Light and aromatic, it is the perfect dessert that my mother used to make.
For the New Year I decided to dress it up, sprinkling with diced, caramelized citrus peels and pistachios; I also cut the year’s numbers on tangerine peels that I simmered in syrup before placing on the cake.
Bake the cake at least a day before you plan to serve it so the flavors have time to develop. Cakes are best the day after!
In our family it was simply called Tou Yiaourtiou (the one with yogurt), to distinguish with another, more elaborate festive dessert my mother and aunts prepared with store-bought lady-finger cookies and a heavy margarine-based cream –butter and heavy cream were not a common ingredient in Greece in my childhood years.
Only recently I realized that this, ubiquitous urban Greek dessert is the Gateau aux Yaourt the simplest French cake, the first one kids bake as the portions are measured in the yogurt pot. Obviously my family, as most other bakers in Athens, got the recipe from Tselementes’ book. He obviously copied the French cake, but substituted margerine (!) for the olive oil, calling it Yiaourtopita (yogurt pie) a name that many bakers use today.
Whenever I have, I use lemons from my garden, or our local tangerines and oranges that are wonderfully aromatic. I suggest you seek organic fruits for this and my other recipes.
See also my Orange, Lemon or Tangerine Olive Oil Cake which I make pulsing the whole citrus fruit, not just zesting it.
For a 9-inch (23 cm) round or square pan
2/3 cup light olive oil, plus 1 to 2 tablespoons for greasing pan
2 1/2 cups cake flour
2 1/2 teaspoons baking powder
1/2 teaspoon salt
4 large eggs
1 cup sugar
Fine zest of 4 lemons –fresh, preferably organic– OR 2 large Oranges and 2 Tangerines
1 1/2 cup full-fat strained yogurt (Greek)
1/3 cup lemon or orange juice
THE SYRUP & TOPPING (optional)
1/2 cup freshly squeezed lemon or orange juice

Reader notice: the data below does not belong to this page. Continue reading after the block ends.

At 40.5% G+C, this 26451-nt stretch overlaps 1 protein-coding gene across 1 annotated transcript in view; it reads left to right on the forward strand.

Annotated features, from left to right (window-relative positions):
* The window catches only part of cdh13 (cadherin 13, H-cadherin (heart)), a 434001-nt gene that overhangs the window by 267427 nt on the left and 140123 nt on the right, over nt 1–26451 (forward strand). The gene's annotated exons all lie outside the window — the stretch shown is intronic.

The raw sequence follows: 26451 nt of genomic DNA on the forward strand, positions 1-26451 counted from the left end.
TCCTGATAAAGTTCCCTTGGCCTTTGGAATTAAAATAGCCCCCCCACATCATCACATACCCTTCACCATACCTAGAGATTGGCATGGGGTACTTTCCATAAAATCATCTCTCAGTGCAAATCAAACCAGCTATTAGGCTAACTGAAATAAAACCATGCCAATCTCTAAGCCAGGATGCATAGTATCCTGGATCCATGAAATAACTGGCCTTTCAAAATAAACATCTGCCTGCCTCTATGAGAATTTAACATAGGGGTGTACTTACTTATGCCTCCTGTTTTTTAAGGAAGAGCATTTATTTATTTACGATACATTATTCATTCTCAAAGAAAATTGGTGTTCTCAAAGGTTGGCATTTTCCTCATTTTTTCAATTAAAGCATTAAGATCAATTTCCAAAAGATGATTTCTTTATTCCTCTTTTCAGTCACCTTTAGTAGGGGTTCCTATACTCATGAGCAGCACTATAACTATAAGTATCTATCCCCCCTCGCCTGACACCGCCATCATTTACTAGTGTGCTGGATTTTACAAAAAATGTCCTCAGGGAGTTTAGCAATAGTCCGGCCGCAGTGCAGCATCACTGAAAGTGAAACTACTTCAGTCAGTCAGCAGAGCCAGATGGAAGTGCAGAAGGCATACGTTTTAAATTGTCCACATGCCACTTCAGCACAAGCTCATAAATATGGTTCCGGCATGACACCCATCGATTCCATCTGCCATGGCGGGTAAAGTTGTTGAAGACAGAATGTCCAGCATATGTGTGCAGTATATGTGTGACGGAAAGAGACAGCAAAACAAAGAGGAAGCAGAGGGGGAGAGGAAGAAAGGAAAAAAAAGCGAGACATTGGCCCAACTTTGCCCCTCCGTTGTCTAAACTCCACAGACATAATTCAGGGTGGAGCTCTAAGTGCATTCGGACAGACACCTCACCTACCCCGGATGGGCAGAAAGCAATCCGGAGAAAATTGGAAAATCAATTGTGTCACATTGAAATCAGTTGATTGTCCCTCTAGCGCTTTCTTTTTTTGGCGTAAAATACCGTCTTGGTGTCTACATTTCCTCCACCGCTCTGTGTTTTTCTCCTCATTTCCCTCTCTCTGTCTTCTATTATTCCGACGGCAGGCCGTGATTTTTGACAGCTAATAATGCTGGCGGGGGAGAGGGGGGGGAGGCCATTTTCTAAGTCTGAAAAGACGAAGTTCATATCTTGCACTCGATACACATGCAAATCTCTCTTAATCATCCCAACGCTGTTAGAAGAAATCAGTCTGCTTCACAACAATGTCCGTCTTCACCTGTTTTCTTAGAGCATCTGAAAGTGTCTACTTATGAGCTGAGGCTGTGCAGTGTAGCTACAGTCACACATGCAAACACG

1/3 cup water
1 cup sugar
1/3 cup home made Lemon Liqueur or any citrus-flavored liqueur
1 cup home made Lemon Marmalade or any citrus fruit marmalade you have at hand
1/2 cup toasted almonds or pistachios, coarsely ground
MAKE THE CAKE: Preheat the oven to 375°F (200 C)
Line a round or square 9-inch (23 cm) pan with parchment paper and very lightly brush with oil.
In a large bowl stir together the flour, the baking powder and the salt. Set aside.
Using a standing mixer, or hand-held mixer and a stainless-steel bowl, beat the eggs and the sugar for about 4-5 minutes, until creamy. Add the olive oil, the lemon or orange zest and the yogurt, and beat until incorporated.
Add half of the flour mixture and work very briefly to incorporate then add the remaining flour and the lemon or orange juice. Just incorporate the last ingredients and don not overwork the batter.
Using a rubber spatula, fold the beaten egg whites into batter, working until just combined. Pour the mixture into the prepared pan and even the top with a spatula.
Bake 45 minutes to 1 hour, until a knife or a toothpick inserted in the center comes out clean.
Let cool 15 minutes on a rack.
Make the Syrup: While cake bakes, in a small saucepan combine the lemon or juice, the water and the sugar. Cook over medium heat, stirring often, until the sugar is dissolved.
When the cake is cool enough to handle but still warm, invert it onto a serving platter, peel off the paper and prick the surface all over with a toothpick. Using a spoon, douse the cake with syrup, making sure you cover the entire surface evenly.
Sprinkle with the liqueur, cover loosely with plastic wrap, and let stand until it is completely cold.
Spread the lemon marmalade over the cake, and, if you like, sprinkle with toasted almonds or pistachios. Cover and let stand at room temperature a few hours or overnight before cutting to serve.